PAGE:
Wendy KatzAssociate Professor of Art History (American Art)
MA 1989 University of Michigan, Ann Arbor
BA 1988 Occidental College, Los Angeles
Wendy J. Katz is an associate professor of art history at the University of Nebraska–Lincoln, where she is also a Fellow of the Center for Great Plains Studies and the International Quilt Study Center, and a faculty member of Nineteenth-Century Studies and the Harris Center for Judaic Studies. She studies how the language of taste, as wielded by patrons, critics and artists to describe American art expresses moral and social values. Her research has focused on 17th-century Anglo-American portraits, 19th-century landscape, genre painting, and sculpture, and African-American art. She is currently completing a book onThe Politics of Art Criticism in the New York Penny Press.
The Trans-Mississippi and International Exposition of 1898: Art, Anthropology and Popular Culture, editor, University of Nebraska Press, 2018.
Lost Writers of the Plains, editor, NET Foundation, iBook, 2015. https://itunes.apple.com/us/book/lost-writers-of-the-plains/id964353170?mt=11
Regionalism and the Humanities, ed. with Timothy Mahoney, University of Nebraska Press, 2009.
Regionalism and Reform: Art & Class Formation in Antebellum Cincinnati. Columbus, Ohio: Ohio State University Press, 2002; paperback 2015.
“Introduction,” Thomas Kinkade (Boston: Little, Brown and Co., 2000) 9-34.
“Dueling Codes of Honor: Hawthorne, Powers and Republican Politics,” Proceedings of HawthornEurope: Transatlantic Conversations, ed. Valerio Massimo de Angelis. (University of Macerata Press, forthcoming 2018).
“Women and Art in the Passing Show,” in The Trans-Mississippi and International Exposition of 1898: Art, Anthropology and Popular Culture, ed. Wendy Jean Katz (University of Nebraska Press, 2018) 105-160.
“Walt Whitman and “American” Art,” in Essays on the Study of English Language and Literature, ed. Huang Zongying (Changchun City, China: Jilin Publishing Group, 2011) 31-48.
“To bring forth good fruit: still-life painting and nationalism,” Poetical Fire, ed. Brandon Ruud. Sheldon Museum of Art, 2011; 10-19.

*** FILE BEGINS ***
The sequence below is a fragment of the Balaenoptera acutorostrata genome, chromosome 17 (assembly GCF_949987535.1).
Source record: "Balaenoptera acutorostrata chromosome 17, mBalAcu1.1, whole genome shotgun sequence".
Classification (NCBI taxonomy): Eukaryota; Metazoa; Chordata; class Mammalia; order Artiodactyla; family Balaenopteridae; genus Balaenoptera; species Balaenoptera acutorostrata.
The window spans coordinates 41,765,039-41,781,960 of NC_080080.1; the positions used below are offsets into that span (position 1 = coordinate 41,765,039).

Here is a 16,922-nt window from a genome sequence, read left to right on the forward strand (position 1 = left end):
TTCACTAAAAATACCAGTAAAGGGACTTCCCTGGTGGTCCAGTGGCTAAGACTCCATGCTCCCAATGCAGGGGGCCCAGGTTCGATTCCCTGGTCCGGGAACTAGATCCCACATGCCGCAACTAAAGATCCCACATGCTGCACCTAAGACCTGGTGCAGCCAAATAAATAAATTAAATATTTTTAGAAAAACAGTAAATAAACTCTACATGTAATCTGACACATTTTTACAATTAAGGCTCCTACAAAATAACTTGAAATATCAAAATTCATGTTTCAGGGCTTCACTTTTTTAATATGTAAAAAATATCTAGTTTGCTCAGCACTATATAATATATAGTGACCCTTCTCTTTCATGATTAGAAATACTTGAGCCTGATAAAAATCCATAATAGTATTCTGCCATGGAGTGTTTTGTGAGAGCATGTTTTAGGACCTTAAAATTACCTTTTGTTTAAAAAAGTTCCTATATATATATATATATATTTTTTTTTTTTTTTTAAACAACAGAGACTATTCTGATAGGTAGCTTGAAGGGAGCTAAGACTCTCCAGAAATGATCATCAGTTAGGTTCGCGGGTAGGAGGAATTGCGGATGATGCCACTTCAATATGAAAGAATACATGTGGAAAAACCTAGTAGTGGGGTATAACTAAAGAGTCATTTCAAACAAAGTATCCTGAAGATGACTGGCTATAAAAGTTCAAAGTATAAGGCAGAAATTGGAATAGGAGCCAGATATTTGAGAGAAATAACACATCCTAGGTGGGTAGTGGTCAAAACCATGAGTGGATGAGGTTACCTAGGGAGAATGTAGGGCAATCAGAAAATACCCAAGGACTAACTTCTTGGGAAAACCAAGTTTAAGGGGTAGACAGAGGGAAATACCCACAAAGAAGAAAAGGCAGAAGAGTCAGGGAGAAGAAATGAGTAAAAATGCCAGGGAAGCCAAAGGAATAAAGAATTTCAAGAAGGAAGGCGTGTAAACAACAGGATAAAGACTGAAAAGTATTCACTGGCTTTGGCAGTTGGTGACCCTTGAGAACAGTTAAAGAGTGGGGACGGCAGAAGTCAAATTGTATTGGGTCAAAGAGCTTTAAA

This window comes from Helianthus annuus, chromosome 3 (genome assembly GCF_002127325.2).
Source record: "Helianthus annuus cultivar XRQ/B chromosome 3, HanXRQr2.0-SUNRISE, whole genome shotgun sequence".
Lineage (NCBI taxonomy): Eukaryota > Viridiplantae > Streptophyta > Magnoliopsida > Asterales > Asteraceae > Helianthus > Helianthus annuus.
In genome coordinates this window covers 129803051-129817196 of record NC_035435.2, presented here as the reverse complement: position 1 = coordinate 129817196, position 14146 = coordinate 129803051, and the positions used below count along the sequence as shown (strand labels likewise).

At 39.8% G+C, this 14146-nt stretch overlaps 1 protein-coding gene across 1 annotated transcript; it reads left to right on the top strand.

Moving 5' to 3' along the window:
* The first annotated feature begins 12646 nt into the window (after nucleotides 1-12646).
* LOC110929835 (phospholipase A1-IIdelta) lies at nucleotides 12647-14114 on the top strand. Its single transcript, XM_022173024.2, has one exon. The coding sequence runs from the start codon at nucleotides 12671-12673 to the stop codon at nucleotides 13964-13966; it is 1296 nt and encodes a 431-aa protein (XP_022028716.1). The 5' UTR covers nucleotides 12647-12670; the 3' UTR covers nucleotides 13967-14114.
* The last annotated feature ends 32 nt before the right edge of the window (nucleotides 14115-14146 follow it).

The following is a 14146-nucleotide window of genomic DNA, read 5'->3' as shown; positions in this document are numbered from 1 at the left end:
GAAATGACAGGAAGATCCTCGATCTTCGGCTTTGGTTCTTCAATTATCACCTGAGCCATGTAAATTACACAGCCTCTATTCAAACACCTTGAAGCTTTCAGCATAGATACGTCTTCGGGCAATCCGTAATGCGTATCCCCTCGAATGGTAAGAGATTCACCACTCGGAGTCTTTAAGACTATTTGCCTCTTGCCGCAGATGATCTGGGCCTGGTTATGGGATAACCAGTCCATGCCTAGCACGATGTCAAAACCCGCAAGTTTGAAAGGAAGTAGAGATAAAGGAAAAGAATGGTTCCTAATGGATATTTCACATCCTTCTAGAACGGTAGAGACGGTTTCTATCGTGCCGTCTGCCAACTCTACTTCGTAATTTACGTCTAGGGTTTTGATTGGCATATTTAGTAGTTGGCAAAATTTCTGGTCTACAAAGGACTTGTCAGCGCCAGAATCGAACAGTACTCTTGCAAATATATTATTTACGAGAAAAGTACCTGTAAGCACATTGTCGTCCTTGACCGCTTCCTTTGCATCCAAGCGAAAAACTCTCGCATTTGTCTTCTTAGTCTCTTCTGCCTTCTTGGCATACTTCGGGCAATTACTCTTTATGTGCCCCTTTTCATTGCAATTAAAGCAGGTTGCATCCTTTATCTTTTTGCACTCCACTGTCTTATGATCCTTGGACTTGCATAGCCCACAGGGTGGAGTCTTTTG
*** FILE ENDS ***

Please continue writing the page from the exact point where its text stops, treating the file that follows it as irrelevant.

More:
“Undocumented Art Criticism by Whitman in the New York Sunday Dispatch and New York Evening Post,” Walt Whitman Quarterly Review, 32:4 (Spring 2015) 215-229.
“Robert S. Duncanson, Race, and Auguste Comte’s Positivism in Cincinnati,” American Studies, 53:1 (2014) 5-30.
“Early American Portraits: Private to Public, Colonial to Republic,” Gilcrease Museum Journal, XVI: 2 (2008) 40-64.
“Fancy Painting, Street Children and the Fast Men of the Pavé,” Nineteenth-Century Studies, 21 (2007) 85-126.
“Portraits and the Production of the Civil Self in Seventeenth-Century Boston,” Winterthur Portfolio: A Journal of American Material Culture, 39: 2/3 (2005) 101-128.
"The Art of Pleasing: Lilly Martin Spencer and Refinement,"American Studies. 42:1 (Spring 2001) 5-37.
"Robert S. Duncanson: City and Hinterland," Prospects, vol. 25 (October 2000) 311-335.
"A Great Moral Discourse: Rembrandt Peale's The Court of Death,"Bulletin of the Detroit Institute of Arts, 70:1/2 (1996) 14-25.
Courses102: Introduction to Art History and Criticism: Renaissance to the present
251: American Art to 1865
252: American Art 1865-1945
391: American Society and Culture in the Civil War Era
451/851: Nineteenth-Century American Art
452/852: American Art 1893-1939
498/898: Special Topics (Winslow Homer/Thomas Eakins; Rethinking Regionalism: Art, Landscape
and Culture of the West; Great Plains Art Exhibition: Sex & Gender in the Art of the Plains)
901: Methodology and Historiography of Art History
919: Interdisciplinary Approaches to the Nineteenth Century
951: Seminar in American Art
Honors and AwardsSmithsonian Institution Senior Fellowship at the National Museum of American Art, 2014.
Jay T. Last Fellowship, American Antiquarian Society, Worcester, Massachusetts, 2008.
Andrew Oliver Short-Term Research Fellowship, Massachusetts Historical Society, Boston, 2004.